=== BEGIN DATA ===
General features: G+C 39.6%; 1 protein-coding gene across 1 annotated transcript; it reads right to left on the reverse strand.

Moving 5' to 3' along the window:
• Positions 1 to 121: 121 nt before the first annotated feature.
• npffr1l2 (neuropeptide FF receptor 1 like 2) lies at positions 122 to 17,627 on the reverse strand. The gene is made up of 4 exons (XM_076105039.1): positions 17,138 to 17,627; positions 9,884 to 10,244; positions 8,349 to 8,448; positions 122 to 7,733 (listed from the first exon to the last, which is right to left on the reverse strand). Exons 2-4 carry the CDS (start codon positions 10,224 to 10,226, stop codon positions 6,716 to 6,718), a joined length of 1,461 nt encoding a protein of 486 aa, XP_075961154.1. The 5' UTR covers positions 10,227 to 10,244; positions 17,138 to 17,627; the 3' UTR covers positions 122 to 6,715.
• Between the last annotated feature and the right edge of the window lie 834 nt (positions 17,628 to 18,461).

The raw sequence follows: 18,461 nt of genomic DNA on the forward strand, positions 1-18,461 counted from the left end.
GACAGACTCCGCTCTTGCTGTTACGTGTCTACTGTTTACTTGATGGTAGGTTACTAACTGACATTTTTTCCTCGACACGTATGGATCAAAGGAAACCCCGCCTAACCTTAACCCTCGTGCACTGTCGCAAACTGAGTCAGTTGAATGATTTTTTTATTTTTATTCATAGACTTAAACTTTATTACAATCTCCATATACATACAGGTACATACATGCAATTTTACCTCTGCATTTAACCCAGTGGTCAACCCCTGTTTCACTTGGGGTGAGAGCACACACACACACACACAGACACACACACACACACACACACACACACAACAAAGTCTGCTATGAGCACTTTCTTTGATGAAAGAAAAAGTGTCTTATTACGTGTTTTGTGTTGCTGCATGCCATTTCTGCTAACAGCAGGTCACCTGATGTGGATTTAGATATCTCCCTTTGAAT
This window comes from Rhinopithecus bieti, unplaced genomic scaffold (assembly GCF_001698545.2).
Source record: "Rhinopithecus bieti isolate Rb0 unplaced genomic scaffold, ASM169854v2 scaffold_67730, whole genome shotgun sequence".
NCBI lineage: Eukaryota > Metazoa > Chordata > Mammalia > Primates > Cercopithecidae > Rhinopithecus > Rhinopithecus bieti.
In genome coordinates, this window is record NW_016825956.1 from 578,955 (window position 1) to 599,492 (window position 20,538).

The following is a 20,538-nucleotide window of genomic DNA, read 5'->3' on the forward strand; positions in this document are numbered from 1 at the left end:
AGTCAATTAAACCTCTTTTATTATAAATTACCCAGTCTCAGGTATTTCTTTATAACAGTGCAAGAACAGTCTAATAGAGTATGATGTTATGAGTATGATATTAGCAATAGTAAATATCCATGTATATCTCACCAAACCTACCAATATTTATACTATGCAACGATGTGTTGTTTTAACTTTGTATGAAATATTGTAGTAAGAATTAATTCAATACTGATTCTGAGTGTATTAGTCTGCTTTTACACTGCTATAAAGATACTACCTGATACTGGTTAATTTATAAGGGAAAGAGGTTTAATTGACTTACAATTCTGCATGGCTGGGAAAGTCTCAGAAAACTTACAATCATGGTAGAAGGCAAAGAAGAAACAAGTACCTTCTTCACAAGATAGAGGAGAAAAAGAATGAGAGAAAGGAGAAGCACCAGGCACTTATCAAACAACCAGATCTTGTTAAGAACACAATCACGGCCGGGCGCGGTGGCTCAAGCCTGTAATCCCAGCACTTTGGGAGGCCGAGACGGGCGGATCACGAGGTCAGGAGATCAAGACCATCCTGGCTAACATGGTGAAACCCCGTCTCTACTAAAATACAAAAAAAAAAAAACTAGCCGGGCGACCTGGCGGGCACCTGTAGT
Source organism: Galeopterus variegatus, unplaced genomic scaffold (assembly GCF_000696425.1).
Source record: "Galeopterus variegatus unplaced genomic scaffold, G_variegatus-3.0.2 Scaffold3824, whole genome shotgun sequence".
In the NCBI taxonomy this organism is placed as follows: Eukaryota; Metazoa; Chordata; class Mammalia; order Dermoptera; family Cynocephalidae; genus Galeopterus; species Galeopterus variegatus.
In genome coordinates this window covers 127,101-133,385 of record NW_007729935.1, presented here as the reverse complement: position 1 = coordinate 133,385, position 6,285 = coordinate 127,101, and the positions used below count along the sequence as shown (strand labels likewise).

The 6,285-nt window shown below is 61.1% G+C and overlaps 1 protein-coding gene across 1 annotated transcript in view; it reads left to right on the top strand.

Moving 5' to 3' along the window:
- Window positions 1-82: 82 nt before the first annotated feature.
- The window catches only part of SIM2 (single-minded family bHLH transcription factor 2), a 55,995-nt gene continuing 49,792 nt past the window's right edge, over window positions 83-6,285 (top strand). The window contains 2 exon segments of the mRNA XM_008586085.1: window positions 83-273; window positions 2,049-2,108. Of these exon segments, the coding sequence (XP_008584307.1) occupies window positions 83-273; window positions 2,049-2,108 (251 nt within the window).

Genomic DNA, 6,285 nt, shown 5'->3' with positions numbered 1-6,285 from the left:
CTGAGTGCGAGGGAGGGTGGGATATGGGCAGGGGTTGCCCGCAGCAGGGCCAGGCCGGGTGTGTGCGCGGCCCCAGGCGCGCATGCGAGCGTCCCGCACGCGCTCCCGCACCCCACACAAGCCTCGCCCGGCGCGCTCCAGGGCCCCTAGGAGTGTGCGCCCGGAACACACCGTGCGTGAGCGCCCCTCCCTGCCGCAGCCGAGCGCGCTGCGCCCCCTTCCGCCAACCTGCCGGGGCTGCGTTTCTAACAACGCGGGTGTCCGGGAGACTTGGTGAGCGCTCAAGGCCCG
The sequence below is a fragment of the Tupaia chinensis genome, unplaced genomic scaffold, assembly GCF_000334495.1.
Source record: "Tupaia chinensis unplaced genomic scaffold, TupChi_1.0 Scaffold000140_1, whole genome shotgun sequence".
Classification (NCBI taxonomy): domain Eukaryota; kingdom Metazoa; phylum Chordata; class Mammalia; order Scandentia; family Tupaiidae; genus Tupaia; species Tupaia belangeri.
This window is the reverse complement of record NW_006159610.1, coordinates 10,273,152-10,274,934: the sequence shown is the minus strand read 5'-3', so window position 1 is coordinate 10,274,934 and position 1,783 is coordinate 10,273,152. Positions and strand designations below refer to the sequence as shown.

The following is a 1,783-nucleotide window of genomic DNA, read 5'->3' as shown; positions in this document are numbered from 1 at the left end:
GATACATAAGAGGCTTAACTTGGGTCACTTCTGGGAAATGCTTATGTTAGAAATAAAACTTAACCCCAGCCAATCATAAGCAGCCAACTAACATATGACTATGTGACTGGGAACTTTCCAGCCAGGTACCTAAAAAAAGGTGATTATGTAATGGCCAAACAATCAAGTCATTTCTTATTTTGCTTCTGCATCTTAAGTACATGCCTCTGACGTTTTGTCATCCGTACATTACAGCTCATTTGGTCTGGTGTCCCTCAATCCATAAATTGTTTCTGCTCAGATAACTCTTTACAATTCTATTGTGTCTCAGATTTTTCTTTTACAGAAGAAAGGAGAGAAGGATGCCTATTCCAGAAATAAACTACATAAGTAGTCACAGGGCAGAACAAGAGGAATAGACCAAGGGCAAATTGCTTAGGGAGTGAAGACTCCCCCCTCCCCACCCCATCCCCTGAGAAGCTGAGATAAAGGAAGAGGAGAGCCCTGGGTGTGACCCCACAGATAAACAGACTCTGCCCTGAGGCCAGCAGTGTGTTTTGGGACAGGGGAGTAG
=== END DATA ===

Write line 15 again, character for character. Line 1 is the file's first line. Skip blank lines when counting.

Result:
Source record: "Galeopterus variegatus unplaced genomic scaffold, G_variegatus-3.0.2 Scaffold3824, whole genome shotgun sequence".